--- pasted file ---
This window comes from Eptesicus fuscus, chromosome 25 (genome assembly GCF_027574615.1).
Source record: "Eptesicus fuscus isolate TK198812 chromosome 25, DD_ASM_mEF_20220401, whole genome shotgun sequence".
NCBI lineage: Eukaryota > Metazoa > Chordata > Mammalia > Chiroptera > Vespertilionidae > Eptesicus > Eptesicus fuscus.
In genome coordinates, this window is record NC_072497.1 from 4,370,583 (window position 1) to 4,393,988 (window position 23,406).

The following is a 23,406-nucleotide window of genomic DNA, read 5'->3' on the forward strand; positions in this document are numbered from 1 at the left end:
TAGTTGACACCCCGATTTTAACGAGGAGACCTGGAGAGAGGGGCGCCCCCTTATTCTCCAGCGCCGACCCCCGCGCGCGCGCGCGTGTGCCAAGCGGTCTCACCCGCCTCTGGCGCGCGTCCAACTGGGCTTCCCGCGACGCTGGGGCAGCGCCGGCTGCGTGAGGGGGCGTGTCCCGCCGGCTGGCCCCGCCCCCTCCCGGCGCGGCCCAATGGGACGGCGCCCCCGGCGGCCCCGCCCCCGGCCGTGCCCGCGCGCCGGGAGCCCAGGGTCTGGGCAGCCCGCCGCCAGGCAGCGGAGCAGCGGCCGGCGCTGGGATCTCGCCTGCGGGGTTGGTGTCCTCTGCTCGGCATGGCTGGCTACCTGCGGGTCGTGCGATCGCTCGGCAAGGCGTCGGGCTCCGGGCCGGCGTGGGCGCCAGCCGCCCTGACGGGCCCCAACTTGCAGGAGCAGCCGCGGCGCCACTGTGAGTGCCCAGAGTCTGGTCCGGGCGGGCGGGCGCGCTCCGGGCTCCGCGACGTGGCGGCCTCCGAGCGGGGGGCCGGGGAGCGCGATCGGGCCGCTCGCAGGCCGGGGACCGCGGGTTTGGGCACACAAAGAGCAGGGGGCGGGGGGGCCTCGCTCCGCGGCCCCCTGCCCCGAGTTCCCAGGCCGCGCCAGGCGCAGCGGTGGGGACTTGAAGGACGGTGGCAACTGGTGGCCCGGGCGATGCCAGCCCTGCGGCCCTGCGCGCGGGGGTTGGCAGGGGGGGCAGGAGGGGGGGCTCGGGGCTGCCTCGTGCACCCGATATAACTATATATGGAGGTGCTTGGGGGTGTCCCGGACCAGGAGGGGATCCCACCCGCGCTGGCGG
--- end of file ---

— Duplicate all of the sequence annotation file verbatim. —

This window comes from Eptesicus fuscus, chromosome 25 (genome assembly GCF_027574615.1).
Source record: "Eptesicus fuscus isolate TK198812 chromosome 25, DD_ASM_mEF_20220401, whole genome shotgun sequence".
NCBI lineage: Eukaryota > Metazoa > Chordata > Mammalia > Chiroptera > Vespertilionidae > Eptesicus > Eptesicus fuscus.
In genome coordinates, this window is record NC_072497.1 from 4,370,583 (window position 1) to 4,393,988 (window position 23,406).

The following is a 23,406-nucleotide window of genomic DNA, read 5'->3' on the forward strand; positions in this document are numbered from 1 at the left end:
TAGTTGACACCCCGATTTTAACGAGGAGACCTGGAGAGAGGGGCGCCCCCTTATTCTCCAGCGCCGACCCCCGCGCGCGCGCGCGTGTGCCAAGCGGTCTCACCCGCCTCTGGCGCGCGTCCAACTGGGCTTCCCGCGACGCTGGGGCAGCGCCGGCTGCGTGAGGGGGCGTGTCCCGCCGGCTGGCCCCGCCCCCTCCCGGCGCGGCCCAATGGGACGGCGCCCCCGGCGGCCCCGCCCCCGGCCGTGCCCGCGCGCCGGGAGCCCAGGGTCTGGGCAGCCCGCCGCCAGGCAGCGGAGCAGCGGCCGGCGCTGGGATCTCGCCTGCGGGGTTGGTGTCCTCTGCTCGGCATGGCTGGCTACCTGCGGGTCGTGCGATCGCTCGGCAAGGCGTCGGGCTCCGGGCCGGCGTGGGCGCCAGCCGCCCTGACGGGCCCCAACTTGCAGGAGCAGCCGCGGCGCCACTGTGAGTGCCCAGAGTCTGGTCCGGGCGGGCGGGCGCGCTCCGGGCTCCGCGACGTGGCGGCCTCCGAGCGGGGGGCCGGGGAGCGCGATCGGGCCGCTCGCAGGCCGGGGACCGCGGGTTTGGGCACACAAAGAGCAGGGGGCGGGGGGGCCTCGCTCCGCGGCCCCCTGCCCCGAGTTCCCAGGCCGCGCCAGGCGCAGCGGTGGGGACTTGAAGGACGGTGGCAACTGGTGGCCCGGGCGATGCCAGCCCTGCGGCCCTGCGCGCGGGGGTTGGCAGGGGGGGCAGGAGGGGGGGCTCGGGGCTGCCTCGTGCACCCGATATAACTATATATGGAGGTGCTTGGGGGTGTCCCGGACCAGGAGGGGATCCCACCCGCGCTGGCGG